I’ve penned soliloquies in chocolate-colored ink and scrawled Taza’s website on the walls of men’s bathroom stalls to check out for a good time, so you know that I’m a fan of the brand. And I’ve had many a chile-infused chocolate but none with such a rustic charm. Taza’s packaging and graphic design is clean and gets the point across. This one is decorated with a burnt orange and red color scheme to further hit home its spicy contents.
The chocolate base flavor is classic Taza- crisp and grainy with a natural and fruit-forward cocoa flavor, primarily tasting of coffee beans and banana. It’s got a very tropical base, which makes it pair so well with the jammy, smoky chipotle. While the end result does strike me as reminiscent of what a chocolate barbecue sauce might taste like, it still packs a smoky, powerful punch and leaves a lingering burn whether you’re eating it alone or in a spicy hot chocolate.
Definitely a delicious nightcap!

Chocolate Week #6: Askinosie Dark Chocolate + Malted Milk CollaBARation Bar

One of my favorite, yet incredibly elusive ingredients for baking is malt powder. Its flavor accentuates all things sweet and salty from cookies to milkshakes. I love using gratuitous amounts of it to boost the flavor of chocolate or add a little unexpected savoriness to a dish. It’s incredibly hard to find and has a price point per ounce that works out to being roughly the same cost as a pound of good cheese. Needless to say, malt flavor hasn’t been making its way into my cooking lately, but malt candies have. Tonight’s selection for Chocolate Week comes from Askinosie, following up their CollaBARation set with a third bar incorporating two of my absolute favorite companies into one amazing piece of chocolate.
I cannot get over how crazy cool this is, seriously. For me, this is like hearing that Of Montreal is going to cover all of Steely Dan’s songs with Weezer headlining. And then finding out that Steely Dan is covering Alice Cooper as an encore, but I digress. Jeni’s Ice Cream and Askinosie have delighted my taste buds for years and now, here they are, in a malted milk chocolate bar. Words cannot express how perfect this is.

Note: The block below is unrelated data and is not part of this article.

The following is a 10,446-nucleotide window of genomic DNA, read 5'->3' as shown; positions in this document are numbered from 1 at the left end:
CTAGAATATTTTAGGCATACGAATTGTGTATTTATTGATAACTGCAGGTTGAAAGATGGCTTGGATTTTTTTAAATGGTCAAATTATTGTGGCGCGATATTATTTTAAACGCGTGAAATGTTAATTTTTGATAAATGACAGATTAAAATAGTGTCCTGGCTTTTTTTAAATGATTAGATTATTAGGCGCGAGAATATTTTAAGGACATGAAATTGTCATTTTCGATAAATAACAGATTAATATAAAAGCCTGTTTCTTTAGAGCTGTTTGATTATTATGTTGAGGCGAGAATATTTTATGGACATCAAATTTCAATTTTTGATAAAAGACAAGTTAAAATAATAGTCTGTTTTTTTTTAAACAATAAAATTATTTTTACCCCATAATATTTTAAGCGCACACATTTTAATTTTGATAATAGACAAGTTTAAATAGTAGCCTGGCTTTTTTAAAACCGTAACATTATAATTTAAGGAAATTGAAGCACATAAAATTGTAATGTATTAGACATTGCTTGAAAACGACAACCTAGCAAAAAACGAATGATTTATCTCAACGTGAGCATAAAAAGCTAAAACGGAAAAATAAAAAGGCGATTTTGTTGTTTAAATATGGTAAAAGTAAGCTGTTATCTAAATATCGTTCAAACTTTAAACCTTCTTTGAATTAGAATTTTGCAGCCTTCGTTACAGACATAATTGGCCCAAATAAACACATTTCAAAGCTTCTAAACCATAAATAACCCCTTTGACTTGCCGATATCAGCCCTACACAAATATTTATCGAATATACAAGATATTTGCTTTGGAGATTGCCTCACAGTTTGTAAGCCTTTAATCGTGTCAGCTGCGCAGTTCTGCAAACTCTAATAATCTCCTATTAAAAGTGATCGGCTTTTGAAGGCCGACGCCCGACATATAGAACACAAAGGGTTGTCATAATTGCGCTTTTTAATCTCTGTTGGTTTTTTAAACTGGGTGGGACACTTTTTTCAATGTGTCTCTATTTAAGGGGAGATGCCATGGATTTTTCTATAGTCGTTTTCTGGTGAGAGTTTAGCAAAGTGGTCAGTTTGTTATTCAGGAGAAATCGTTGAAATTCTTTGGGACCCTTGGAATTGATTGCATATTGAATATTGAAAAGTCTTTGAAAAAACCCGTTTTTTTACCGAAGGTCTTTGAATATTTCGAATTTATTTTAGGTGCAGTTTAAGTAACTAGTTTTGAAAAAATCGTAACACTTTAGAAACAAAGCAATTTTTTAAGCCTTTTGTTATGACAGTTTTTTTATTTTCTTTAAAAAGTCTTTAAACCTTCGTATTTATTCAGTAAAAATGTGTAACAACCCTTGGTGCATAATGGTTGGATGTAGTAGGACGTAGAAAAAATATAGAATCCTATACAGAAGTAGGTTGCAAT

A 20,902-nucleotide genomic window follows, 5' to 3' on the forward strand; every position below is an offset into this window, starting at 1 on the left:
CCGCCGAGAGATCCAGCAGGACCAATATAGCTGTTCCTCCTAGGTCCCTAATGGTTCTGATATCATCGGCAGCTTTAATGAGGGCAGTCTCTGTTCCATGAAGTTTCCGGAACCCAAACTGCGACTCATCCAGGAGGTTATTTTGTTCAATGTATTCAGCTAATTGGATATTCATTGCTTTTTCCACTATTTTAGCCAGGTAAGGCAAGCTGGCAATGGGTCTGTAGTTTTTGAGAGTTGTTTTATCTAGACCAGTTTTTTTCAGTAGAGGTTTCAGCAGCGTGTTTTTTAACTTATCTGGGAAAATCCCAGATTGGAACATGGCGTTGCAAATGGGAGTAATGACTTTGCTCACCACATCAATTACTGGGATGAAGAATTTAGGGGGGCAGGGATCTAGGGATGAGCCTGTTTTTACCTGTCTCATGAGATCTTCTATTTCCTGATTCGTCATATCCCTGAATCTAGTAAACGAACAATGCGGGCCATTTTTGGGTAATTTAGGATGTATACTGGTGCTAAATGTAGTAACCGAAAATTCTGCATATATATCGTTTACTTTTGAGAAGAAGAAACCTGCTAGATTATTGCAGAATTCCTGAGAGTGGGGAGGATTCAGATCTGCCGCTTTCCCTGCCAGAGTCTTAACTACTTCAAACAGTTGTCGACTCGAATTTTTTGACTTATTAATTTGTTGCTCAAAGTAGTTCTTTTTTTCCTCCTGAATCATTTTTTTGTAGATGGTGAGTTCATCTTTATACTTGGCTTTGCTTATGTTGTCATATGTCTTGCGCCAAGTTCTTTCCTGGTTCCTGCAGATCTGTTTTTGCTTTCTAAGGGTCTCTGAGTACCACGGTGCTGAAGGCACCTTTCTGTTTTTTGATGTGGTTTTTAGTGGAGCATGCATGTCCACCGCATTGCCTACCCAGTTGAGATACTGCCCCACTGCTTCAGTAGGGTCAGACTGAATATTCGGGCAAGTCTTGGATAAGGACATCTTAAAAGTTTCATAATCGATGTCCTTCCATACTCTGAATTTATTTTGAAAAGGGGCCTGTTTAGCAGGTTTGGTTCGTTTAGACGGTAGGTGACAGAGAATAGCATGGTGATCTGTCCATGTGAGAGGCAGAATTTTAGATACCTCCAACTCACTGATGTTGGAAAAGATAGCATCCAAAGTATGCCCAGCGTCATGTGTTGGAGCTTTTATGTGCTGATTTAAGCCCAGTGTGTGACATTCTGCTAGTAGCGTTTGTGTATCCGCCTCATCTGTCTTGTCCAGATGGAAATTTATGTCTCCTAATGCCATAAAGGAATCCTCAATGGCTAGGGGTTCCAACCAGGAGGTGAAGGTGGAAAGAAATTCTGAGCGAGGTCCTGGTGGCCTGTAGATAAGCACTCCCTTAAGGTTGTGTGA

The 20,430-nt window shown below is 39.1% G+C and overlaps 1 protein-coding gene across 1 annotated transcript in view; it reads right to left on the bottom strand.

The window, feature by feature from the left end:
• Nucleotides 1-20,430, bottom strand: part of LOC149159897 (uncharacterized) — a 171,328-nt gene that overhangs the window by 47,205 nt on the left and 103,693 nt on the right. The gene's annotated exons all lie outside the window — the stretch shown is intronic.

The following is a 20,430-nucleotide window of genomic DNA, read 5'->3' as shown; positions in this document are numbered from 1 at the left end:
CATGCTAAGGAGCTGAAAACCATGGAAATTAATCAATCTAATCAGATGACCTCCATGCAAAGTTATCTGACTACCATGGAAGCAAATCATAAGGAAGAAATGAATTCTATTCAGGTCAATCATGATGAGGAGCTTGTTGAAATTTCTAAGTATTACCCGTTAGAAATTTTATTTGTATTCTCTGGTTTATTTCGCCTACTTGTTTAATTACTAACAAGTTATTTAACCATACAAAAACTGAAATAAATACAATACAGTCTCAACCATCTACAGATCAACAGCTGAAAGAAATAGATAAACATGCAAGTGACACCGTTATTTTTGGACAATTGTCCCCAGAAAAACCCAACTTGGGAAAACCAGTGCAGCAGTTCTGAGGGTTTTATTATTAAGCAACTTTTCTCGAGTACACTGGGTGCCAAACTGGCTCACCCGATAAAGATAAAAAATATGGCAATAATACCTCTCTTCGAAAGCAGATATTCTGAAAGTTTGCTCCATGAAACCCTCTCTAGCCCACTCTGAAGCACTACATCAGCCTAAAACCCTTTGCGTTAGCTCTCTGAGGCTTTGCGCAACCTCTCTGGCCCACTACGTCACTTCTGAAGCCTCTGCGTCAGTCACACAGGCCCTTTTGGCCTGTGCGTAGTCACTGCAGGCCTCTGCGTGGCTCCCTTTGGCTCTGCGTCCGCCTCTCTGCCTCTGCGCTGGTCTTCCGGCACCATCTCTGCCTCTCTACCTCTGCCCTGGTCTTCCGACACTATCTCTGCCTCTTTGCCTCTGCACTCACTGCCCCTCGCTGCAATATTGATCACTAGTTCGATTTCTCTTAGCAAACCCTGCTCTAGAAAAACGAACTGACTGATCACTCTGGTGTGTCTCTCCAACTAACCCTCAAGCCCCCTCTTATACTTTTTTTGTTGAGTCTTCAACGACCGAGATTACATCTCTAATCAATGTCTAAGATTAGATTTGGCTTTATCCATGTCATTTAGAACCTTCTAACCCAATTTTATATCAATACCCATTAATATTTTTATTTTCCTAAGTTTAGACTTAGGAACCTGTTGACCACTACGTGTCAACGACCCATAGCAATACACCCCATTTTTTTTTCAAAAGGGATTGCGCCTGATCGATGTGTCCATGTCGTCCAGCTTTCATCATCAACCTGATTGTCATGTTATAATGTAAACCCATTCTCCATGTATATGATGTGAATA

Awesome mergers aside, this is a damned good chocolate bar for any company. It has an aggressive barley flavor bordering on hoppy, with a lasting creamy tang to it. More complex than your average dark chocolate for sure. Not to say that that’s not a key player, because it definitely is and brings a sharp fruitiness to contrast some of the richer flavors the salty malt powder incorporates. Despite all its nuances, it’s extremely easy to eat and would likely be incredible if melted down into a syrup for instant artisan malted milkshakes. Sure, it’ll be the most expensive one you’ve had in a while (the bar retails for $9.50) but perhaps no more expensive than ordering malted milk powder in bulk like me. Regardless, this is amazing, with a nostalgic set of flavors (that would likely make a bangin’ s’more) and a complexity that rivals the Lakris bar. I can’t wait to see what the next CollaBARation is. I’m crossing my fingers for Justin’s Nut Butter or Pat Lafrieda.

Chocolate Week #5: Poco Dolce Popcorn Toffee

I liked going to movies alone as a teen, not because I had no friends, but because I had no friends and because I felt like it was an intensely intimate thing to do, sitting in the dark for two hours, watching people who couldn’t sense you watching them. Come to think of it, that may have been why I had no friends. Regardless, I still think that going to see a film in theatres has a quiet potential to it, that, depending on the film, can drastically enhance or deaden the performance. And, hands down, one of the most appropriate things to accompany one of these films was the popcorn.
Nowadays, I’m much more inclined to catch an episode of Parks and Rec in bed with Miss Love than I am to catch a late night flick by myself, but it gave me pause for thought that I’ve never consistently loved or hated popcorn as a whole. I can’t stand the kind that comes in three-flavor tins decorated with cute puppies or monster trucks and I’m ambivalent about microwave popcorn unless I’ve doctored it, but by far the most capricious of those corny treats is movie theatre popcorn. It’s amazing for the first grease-coated inch and then it’s disgusting. You leave after ingesting half of Idaho’s yearly corn output and feel dirty. Eating Poco Dolce’s popcorn toffee, however, lends an entirely new perspective to the age-old tradition of chomping down on toasted maize. Stuff is downright habit-forming, let me tell you. The thick toffee tiles, each containing a few pieces of popped popcorn, are covered in bittersweet chocolate and packed adorably into a squat tin. When this was sent over earlier this week I knew I had to feature it for Chocolate Week!